What is Anxiety?
Anxiety is an emotion. It’s typically experienced as tension, worry, and physical effects such as rapid heartbeat, shortness of breath, trembling, sweating, dizziness and stomach upset. Anxiety is not fear. How can you tell the difference? Fear is an emotion you have in response to a real threat— like something you see, right here, right now. Anxiety is a “free-floating” feeling similar to fear but it is in response to thoughts about a potential future event. It’s the difference between having a gun pointed at you (fear) and thinking, “what if someone walks in here with a gun?” (anxiety). Everyone experiences anxiety on occasion. It is part of being human because we have a brain and the ability to use language which allows us to think about things that have not yet happened. Normal anxiety becomes an “anxiety disorder” when it prevents us from living the life we want. In this way, anxiety disorders can become disabling.
Unlike the relatively mild, brief anxiety caused by a stressful event (such as speaking in public or a first date), anxiety disorders last at least 6 months and can get worse if they are not treated. Anxiety disorders commonly occur along with other mental or physical illnesses, including alcohol or substance abuse, which may mask anxiety symptoms or make them worse. In some cases, these other illnesses need to be treated before a person will respond to treatment for the anxiety disorder. There are a number of different types of anxiety disorders including:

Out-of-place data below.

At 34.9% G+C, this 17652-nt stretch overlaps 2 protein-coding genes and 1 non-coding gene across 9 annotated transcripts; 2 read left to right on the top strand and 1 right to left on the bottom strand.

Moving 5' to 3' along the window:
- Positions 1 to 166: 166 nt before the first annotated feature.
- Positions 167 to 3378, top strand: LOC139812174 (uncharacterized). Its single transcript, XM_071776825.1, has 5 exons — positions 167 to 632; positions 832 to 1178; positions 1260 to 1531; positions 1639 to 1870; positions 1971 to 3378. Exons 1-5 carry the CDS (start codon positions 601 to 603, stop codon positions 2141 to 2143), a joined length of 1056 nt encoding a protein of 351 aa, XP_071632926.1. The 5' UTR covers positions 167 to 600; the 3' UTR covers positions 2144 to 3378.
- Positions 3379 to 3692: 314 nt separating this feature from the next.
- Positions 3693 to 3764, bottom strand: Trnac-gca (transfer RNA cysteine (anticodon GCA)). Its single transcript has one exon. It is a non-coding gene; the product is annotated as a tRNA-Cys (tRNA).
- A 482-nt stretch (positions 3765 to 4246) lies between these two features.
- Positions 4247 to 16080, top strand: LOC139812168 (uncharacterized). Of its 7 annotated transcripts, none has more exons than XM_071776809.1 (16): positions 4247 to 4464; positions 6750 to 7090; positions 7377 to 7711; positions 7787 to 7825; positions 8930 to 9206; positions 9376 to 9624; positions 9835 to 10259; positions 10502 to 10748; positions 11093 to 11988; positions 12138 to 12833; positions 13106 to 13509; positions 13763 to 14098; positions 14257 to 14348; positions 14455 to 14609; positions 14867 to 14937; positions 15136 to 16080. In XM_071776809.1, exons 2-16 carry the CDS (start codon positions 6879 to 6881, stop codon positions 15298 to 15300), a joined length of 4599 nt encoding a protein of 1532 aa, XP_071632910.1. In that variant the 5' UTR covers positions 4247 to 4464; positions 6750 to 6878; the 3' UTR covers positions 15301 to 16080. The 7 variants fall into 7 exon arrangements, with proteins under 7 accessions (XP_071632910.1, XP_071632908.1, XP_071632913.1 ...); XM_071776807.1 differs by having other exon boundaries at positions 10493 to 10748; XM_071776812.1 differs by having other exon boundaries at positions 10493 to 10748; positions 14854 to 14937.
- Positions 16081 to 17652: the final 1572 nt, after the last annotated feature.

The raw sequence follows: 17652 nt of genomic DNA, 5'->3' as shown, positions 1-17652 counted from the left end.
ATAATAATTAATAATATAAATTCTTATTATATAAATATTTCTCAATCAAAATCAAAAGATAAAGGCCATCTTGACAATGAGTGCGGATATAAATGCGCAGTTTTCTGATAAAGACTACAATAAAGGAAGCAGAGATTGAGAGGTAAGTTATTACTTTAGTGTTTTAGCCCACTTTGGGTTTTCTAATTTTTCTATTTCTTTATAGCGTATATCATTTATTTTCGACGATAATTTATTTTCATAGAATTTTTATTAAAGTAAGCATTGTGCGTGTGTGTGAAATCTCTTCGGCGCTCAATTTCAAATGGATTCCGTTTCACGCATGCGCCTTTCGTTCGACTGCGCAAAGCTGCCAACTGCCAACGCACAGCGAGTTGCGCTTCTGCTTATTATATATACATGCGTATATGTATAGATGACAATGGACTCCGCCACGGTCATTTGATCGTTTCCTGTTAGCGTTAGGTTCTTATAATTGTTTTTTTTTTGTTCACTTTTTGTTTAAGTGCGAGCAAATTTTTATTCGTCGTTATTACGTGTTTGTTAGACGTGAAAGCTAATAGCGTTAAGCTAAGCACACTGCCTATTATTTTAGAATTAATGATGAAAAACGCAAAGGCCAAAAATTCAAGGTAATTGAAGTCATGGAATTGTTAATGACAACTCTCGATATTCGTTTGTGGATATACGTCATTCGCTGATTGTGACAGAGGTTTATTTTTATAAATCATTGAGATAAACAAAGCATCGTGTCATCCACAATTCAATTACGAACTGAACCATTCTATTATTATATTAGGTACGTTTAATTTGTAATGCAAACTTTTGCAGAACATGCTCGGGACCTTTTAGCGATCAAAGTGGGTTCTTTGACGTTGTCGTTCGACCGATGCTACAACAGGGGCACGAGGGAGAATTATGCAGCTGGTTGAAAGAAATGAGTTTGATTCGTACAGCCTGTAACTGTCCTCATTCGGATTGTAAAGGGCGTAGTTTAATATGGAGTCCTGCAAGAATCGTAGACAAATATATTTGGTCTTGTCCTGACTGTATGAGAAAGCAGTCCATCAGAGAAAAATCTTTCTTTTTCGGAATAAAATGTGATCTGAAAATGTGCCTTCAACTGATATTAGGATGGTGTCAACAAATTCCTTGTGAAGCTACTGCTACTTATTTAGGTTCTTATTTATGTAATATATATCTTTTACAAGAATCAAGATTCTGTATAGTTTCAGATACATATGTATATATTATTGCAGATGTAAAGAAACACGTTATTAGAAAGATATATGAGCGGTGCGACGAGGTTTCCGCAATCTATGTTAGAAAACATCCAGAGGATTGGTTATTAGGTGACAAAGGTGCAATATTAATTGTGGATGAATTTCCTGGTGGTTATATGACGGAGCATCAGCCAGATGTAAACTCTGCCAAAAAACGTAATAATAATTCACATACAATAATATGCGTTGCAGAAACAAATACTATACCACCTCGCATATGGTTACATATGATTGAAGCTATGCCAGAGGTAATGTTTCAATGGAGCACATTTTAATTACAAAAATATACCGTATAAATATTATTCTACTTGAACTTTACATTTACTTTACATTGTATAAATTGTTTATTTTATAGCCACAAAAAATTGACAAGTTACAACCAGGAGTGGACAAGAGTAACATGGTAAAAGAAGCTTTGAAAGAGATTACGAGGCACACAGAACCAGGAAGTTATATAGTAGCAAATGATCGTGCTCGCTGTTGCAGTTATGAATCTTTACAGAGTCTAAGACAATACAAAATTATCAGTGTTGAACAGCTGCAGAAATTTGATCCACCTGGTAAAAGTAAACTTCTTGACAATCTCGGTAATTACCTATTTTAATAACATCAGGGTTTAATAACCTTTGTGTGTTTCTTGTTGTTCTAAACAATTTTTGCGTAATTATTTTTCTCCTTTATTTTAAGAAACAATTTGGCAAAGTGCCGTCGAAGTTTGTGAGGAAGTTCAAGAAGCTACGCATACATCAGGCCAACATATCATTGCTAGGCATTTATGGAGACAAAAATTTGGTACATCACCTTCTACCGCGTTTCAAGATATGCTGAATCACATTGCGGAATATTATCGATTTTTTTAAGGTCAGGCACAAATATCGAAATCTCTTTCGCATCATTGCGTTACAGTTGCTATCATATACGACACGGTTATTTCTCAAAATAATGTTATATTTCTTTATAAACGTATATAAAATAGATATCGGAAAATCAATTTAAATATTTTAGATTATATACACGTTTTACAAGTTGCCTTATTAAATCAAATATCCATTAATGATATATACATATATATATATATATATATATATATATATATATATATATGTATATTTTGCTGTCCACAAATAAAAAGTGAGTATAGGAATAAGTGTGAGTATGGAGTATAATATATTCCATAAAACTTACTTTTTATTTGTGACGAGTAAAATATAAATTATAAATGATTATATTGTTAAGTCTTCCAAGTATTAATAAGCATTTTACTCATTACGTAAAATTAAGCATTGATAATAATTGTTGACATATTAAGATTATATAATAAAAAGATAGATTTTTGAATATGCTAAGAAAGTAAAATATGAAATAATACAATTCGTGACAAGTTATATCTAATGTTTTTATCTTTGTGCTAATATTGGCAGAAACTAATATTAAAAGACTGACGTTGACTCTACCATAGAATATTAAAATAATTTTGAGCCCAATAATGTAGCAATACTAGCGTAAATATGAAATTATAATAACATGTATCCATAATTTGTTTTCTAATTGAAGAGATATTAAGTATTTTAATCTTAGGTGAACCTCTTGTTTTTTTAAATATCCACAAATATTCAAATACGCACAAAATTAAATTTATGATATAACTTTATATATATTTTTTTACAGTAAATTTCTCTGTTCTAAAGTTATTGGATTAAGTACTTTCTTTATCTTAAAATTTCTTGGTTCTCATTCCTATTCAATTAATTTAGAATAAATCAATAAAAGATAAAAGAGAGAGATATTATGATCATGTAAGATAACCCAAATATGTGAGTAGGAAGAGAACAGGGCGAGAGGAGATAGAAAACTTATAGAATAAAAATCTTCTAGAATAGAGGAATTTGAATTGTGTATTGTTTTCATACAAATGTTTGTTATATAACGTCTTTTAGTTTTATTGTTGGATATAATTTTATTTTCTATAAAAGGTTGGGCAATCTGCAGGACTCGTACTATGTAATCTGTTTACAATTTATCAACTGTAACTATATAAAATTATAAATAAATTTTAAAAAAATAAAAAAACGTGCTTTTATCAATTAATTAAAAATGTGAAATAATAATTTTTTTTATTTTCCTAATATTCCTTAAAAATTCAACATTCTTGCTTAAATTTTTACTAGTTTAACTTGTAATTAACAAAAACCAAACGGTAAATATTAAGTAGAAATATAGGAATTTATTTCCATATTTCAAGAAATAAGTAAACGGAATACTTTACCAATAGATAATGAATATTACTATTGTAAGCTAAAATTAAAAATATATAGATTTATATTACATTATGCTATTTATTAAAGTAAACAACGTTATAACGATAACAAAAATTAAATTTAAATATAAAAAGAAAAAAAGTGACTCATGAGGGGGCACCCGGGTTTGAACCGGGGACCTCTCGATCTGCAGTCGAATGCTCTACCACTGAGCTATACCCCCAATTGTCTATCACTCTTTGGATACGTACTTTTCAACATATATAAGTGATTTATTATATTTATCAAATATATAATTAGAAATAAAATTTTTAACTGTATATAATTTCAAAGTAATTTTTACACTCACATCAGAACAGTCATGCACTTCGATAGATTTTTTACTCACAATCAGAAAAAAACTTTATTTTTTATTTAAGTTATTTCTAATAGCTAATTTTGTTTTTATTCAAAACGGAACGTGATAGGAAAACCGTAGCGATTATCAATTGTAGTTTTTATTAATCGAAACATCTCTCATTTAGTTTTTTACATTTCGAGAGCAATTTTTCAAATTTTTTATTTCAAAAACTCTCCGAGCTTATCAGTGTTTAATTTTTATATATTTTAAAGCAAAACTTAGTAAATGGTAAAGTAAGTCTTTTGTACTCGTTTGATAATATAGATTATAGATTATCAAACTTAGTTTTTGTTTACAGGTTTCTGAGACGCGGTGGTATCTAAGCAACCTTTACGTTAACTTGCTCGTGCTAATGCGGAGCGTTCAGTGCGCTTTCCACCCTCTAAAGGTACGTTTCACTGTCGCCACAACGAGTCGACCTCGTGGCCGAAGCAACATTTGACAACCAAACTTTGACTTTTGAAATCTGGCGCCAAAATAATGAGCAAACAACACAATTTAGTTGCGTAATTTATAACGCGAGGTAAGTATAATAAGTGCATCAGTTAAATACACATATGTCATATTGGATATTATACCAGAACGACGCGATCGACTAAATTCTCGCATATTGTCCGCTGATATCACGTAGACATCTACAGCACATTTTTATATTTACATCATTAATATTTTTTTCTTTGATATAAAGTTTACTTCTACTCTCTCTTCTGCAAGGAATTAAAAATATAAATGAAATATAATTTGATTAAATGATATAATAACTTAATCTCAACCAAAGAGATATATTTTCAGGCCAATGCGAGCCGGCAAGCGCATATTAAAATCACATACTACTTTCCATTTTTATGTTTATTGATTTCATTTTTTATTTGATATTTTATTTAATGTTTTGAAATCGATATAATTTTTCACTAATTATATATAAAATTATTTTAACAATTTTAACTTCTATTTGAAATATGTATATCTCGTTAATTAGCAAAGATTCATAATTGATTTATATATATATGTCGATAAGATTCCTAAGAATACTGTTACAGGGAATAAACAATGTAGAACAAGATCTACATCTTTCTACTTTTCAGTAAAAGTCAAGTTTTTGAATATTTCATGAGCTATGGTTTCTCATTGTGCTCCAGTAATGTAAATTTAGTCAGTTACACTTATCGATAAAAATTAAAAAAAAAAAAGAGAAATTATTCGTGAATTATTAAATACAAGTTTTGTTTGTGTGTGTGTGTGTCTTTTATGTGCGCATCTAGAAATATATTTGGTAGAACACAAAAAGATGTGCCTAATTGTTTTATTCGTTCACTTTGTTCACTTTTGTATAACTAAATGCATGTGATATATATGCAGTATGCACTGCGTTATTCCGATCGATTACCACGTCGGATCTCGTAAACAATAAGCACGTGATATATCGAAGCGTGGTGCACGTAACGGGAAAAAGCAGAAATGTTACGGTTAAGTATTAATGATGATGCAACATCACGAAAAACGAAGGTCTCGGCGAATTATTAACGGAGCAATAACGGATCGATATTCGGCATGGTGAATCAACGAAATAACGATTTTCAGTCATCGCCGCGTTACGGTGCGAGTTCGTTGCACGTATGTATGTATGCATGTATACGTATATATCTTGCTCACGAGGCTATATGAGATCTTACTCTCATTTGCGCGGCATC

- Panic Disorder
- Obsessive-Compulsive Disorder (OCD)
- Post-traumatic Stress Disorder (PTSD)
- Generalized Anxiety Disorder (GAD)
as well as specific phobias such as social, confined places, germs, heights, and flying…read more
Statistics compiled by the The National Institute of Mental Health show that approximately 40 million American adults ages 18 and older have an anxiety disorder. That’s about 18% or every 1 in 5 adults for any given year. It’s highly likely that you or someone close to you is suffering from this debilitating disorder. Also, anxiety disorders frequently co-occur with depressive disorders and/or substance abuse and most people with one anxiety disorder also have another anxiety disorder. Nearly three-quarters of those with an anxiety disorder will have their first episode by the age of 21.
Anxiety disorders are typically treated with specific types of psychotherapy and/or medication. The treatment choice depends on the problem and the person’s preference. Before treatment begins, a practitioner must conduct a careful diagnostic evaluation to determine whether a person’s symptoms are caused by an anxiety disorder or a physical problem. If an anxiety disorder is diagnosed, the type of disorder or the combination of disorders that are present must be identified, as well as any coexisting conditions, such as depression or substance abuse. Sometimes alcoholism, depression, or other coexisting conditions have such a strong effect on the individual… read more